Oracles were a commonly accepted fact of life for the ancients, much as they are to quite a few people today.

They held power from the lowest to the highest offices in the land. Both personal and political uses were found for the oracles --- by kings, nobles, queens, government officials and commoners alike. They held a great deal of power themselves, and the most famous of them remained influential for hundreds of years. Massive amounts of wealth and gifts were bestowed upon them by grateful clients, or those hoping to be grateful ...

Each oracle had their own favored method of divination. The oracle at Dodona, the oldest in Greece, was a mighty oak tree whose oracles were interpreted by a priest from the rustling of its leaves; the cooing of the doves that resided in the tree; and by the clanking of brass vessels that hung from it. The reputation and the success of the oracles were as varied as their methods, so it could be quite the chore to find one that you could trust.

Therein lies the problem.. .. There were no fewer than six famous ones in Greece alone, and by all accounts, a fairly reputable one in Egypt. All of them had their followers, and all swore by their particular favorite.

So, how does one determine who to trust?

Still recovering from being drugged, I was led, blindfold, into a room that echoed like a large hall. I was barefoot and the cool stone floor was covered in places with straw matting. There was a bittersweet smell, first Indian incense, then others, less distinct and less agreeable, that joined in the wet warmth. All around I heard a sound of vague, repetitive chanting in an unfamiliar tongue: "...urg;; ...og;"

My blindfold was deftly removed. In the dark grayness my escort melted silently into the shadows leaving me alone in the center of a large room. I started to make out the vaulted ceiling decorated with seething violent colors. The chanters were squatting at the edges of the hall, faces pressed down so the intonations reflected from the floor. Towards the end of the chamber in front of me there was an area illuminated by shafts of dusty light from stained rosette windows high in the walls, and seated there was a woman dressed in an elegant, slightly revealing, silk robe. A second velvet-upholstered seat remained empty and a cowed monkish figure stood, swinging his thurible, releasing dense exhalations of incense to the rhythm of the chant.

As the chanting became faster, more intense, an Olympian figure in jewelled, gilded robes, carrying a black staff appeared and seated himself next to the woman. The monkish figure muttered something unintelligible and prostrated himself. I was transfixed by an imperious stare as the personage extended a single finger that reduced the chanting to a whisper.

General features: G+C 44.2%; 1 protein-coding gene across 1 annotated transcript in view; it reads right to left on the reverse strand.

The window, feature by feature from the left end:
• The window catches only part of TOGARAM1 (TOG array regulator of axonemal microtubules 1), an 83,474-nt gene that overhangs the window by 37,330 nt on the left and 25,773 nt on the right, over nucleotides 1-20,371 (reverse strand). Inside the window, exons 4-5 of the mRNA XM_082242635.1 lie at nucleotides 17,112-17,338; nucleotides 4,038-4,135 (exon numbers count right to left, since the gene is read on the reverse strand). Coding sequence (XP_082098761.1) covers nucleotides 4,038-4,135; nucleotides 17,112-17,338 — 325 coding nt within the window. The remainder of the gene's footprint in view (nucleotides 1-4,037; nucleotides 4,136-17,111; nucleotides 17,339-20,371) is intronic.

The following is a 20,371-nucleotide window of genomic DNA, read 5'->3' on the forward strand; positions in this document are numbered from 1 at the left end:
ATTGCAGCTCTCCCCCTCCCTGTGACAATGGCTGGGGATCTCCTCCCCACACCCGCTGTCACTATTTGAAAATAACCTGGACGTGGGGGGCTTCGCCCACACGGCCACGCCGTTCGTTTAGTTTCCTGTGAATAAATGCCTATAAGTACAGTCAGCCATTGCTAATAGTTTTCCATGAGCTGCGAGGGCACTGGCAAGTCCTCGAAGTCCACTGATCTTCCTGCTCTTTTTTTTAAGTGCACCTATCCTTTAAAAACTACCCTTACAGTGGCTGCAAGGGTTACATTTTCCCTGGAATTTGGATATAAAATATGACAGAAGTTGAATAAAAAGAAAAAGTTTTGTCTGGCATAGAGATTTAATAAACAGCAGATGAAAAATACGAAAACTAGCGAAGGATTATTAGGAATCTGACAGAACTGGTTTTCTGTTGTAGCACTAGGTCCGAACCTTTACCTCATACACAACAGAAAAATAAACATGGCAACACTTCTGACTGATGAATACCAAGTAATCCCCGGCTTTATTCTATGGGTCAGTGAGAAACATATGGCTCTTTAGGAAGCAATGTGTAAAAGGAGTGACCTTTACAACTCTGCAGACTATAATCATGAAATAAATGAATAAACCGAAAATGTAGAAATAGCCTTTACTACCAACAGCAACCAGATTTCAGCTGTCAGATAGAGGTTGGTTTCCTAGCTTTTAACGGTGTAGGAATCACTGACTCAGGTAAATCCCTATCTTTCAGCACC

"You are the Pythia of Delphic Research Inc.?" His voice rang round the hall leaving a hushed expectancy in its wake.
"Thank goodness someone here recognises me. I just can't *believe* how these goons have treated me!"
"Ah, one has to be mindful of clever impostors, you know. Now, you have a question for The Oracle?"
"Yes, I have. It's rather obscure: "How does one determine which Oracle to trust?""

"Oh dear," he said with an air of menace, "I see you are attracting questions of better quality than the dross you were supposed to deal with." He lowered the staff towards me and some of the chanters started to chatter excitedly.
"And I see you are not prepared to grovel?" continued The Oracle.
"Are you kidding?" I replied, "No-one ever grovels for us, and since we're a product of your invention, why should we grovel to you when we're doing your dirty work?"
"That's a fair point, sister Pythia, but just remember in future that *everyone* does my dirty work and *everyone* grovels when making supplications, Delphic Research Inc. included." The staff
moved away from its aim.
"Now, before we get to the answer, there's the matter of the tribute to deal with. I hear you've had some success dealing with those weasels at your offices. I have a nasty infestation of Woo****cks (be careful how you say that, I don't want Lisa upset again) in the temple crypts I'd like you to attend to first."


My pump action shotgun and ammo belt were returned to me and I had an entertaining afternoon dealing with the unpleasant rodent problem in the basement. "Crypts? That's so pretentious, don't you think? Anyway, after that we got on just fine", said Pythia, "Though I wasn't too sure what Lisa thought about it."

"Wow!" said Cassidy, "You got to meet The Oracle in person! But ... what was the answer to the question?"

"I was getting to that, though I thought it was a bit of a cop-out after all - he said, "You should trust the Oracle that gives you the answer you want." Stick that in the reply, and add 450 rounds of 12-gauge ammo and one first-class retun to Indiana to the invoice."

"Oh, and Sibyl,"

"Yes, my dear?"

"He said next time we have a question we should send you - he wants you to teach Zadoc some *real* manners."